Ivan Ayr’s impressive debut, in the running for the prestigious First Feature Competition at the London Film Festival, sheds light on the incessant trials a female police officer can face in New Delhi. Soni (Geetika Vidya Ohlyan) is stalked, catcalled and harassed by numerous men whilst on duty, patronised and degraded at every turn. Her fiery temper and tendency to lash out in self-defence becomes a problem when her manager Kalpana (Saloni Batra) threatens to jeopardise the positions of authority that both of them have fought so hard to occupy.
Soni is most effective as a portrait of two strong, intelligent women who are forced to examine their own roles in relation to society and each other. The on-screen relationship begins when Kalpana gives Soni a stern, and perhaps unfair dressing-down for crossing the line in an official altercation, seemingly setting up the classic good-cop bad-cop dynamic. Yet Ayr’s script is deceptively complex, playing with our expectations and assumptions. A quiet friendship and powerful solidarity develops between the two women as they negotiate their place in a deeply patriarchal society. It is rare to see such a considered and nuanced depiction of female friendship on screen, let alone one which straddles the public and domestic spheres so deftly. Both are fighting their best fight in different ways—Soni’s tendency toward muteness heightens her fierce resolve and emphasises her sporadic outbursts, while Kalpana’s dignity and benevolent composure shield an iron will. Kalpana’s loving relationships with her teenage niece, police chief husband and traditional mother add a deep humanity and empathy to her character and demonstrate the multiple roles that she is expected to fulfil.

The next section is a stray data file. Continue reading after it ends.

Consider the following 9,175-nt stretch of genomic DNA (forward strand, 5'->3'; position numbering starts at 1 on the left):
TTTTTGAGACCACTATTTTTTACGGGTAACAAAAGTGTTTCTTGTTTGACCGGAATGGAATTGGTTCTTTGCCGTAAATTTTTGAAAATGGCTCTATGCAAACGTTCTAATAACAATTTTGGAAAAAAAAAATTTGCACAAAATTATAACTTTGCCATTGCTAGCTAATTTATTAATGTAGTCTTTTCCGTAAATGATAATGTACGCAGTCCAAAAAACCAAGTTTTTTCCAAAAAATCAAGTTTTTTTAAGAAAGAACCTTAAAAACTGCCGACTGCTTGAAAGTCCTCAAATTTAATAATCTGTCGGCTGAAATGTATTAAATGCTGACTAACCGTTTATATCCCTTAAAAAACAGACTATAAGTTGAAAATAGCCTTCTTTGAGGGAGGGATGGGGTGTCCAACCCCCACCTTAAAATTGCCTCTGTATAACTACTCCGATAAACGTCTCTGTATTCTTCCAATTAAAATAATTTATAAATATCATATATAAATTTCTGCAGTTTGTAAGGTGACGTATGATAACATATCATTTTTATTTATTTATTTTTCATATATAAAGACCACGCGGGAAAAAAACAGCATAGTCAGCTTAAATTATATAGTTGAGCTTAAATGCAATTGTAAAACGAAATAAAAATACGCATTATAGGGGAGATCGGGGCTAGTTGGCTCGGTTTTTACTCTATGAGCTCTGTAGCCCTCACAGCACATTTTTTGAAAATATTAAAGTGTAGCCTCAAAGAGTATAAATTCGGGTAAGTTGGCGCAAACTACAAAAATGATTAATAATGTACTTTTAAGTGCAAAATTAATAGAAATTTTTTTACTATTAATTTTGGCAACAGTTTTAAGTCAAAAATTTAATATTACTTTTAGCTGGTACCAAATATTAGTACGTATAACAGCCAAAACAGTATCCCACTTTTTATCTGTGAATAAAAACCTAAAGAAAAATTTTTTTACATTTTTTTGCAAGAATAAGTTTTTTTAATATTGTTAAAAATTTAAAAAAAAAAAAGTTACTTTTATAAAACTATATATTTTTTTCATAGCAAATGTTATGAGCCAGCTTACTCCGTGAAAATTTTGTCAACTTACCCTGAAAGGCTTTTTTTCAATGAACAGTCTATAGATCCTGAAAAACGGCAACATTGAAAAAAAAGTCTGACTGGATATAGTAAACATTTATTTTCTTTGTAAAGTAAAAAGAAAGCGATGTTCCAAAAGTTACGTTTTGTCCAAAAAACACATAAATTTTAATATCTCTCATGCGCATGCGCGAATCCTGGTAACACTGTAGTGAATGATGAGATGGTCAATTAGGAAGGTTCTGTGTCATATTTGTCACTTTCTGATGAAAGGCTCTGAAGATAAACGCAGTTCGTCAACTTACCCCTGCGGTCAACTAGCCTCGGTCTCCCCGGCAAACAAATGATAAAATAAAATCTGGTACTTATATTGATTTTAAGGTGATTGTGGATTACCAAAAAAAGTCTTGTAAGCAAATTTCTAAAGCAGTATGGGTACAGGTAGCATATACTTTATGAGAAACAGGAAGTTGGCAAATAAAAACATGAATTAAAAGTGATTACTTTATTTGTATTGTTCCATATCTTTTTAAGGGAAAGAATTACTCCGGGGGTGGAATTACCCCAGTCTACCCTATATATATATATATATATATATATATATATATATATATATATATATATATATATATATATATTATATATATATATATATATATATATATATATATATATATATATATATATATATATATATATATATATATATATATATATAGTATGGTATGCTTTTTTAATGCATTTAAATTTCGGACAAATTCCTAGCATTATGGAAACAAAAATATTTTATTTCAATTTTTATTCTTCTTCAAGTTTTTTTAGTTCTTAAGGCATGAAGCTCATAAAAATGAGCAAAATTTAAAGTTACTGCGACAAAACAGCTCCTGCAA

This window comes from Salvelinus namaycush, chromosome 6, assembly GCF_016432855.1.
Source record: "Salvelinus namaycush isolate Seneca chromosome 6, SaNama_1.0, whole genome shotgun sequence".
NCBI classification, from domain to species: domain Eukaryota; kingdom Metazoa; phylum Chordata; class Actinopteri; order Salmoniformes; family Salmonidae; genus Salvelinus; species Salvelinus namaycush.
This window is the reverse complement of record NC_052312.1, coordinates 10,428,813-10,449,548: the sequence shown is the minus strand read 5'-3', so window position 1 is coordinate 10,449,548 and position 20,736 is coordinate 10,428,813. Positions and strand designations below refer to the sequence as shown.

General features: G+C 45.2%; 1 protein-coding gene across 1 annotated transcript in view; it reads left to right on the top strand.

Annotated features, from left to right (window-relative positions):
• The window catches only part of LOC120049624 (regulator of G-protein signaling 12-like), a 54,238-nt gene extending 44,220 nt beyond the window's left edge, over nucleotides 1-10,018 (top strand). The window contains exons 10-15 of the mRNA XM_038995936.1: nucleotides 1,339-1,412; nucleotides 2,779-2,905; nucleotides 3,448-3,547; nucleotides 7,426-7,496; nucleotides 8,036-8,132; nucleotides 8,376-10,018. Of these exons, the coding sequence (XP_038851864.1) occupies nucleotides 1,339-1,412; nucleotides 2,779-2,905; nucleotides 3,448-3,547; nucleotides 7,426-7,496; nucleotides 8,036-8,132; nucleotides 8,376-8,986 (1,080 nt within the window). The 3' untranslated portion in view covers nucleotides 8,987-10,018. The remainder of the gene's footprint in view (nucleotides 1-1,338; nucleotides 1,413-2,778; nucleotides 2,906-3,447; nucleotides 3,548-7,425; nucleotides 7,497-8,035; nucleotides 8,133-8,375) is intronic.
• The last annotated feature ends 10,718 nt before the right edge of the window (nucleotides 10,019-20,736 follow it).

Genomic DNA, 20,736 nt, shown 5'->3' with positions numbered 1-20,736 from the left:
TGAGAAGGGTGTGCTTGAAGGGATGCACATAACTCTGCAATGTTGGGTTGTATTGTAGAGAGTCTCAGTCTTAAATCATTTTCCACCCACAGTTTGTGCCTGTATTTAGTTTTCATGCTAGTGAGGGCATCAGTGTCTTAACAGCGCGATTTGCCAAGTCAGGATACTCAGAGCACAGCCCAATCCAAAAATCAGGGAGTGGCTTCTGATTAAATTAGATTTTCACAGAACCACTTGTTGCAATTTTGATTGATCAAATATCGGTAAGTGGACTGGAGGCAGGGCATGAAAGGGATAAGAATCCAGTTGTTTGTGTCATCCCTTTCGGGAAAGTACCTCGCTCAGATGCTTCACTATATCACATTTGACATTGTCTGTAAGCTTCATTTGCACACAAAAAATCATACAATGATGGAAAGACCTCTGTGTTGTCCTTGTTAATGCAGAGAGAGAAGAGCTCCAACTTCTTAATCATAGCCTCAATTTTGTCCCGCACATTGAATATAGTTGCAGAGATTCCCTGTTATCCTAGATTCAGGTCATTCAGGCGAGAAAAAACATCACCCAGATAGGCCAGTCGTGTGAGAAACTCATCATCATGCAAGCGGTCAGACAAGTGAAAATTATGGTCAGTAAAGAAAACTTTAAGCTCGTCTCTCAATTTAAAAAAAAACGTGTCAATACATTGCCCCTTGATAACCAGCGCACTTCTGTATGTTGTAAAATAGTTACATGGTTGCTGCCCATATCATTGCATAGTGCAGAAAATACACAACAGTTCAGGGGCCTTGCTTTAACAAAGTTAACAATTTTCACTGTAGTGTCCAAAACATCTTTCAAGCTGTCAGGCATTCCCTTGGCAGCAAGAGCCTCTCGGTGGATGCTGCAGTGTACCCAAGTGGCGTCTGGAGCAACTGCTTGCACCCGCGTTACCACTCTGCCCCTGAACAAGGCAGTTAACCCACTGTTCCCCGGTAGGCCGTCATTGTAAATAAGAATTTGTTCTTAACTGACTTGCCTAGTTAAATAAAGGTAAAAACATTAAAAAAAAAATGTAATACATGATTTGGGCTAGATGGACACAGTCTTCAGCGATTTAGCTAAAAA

Largely shot on the night shift, the film makes superb use of David Bolen’s cinematography, capturing the orange glow of New Delhi’s backstreets and its early morning haze. Soni and Kalpana are watched by an intimate camera—in the office, out on duty, at home—echoing their conspicuous and tentative positions in society. Micro- and macro-aggressions combine in a multi-layered narrative which draws on female policewomen’s own testimonies of working life. Subtle abuses of power pinpoint larger issues of morality, accountability and corruption in modern India, and the provoking testimonies that Sonia and Kalpana hear shed light on our own gender expectations. Sylvain Bellemare’s sound design deserves a special mention, providing a rich and absorbing urban sound-scape.
Soni is a film for the post-Me Too era: a varied presentation of what strong women can look like and one that probes the multiple abuses of patriarchal culture without reducing women to mere victims. Ayr deserves much commendation for privileging women’s experience and writing such well-rounded female characters, but ultimately it is Ohlyan and Batra’s compelling performances that bring his film to life. We need more films like Soni, and I hope the LFF will continue to provide a platform for them.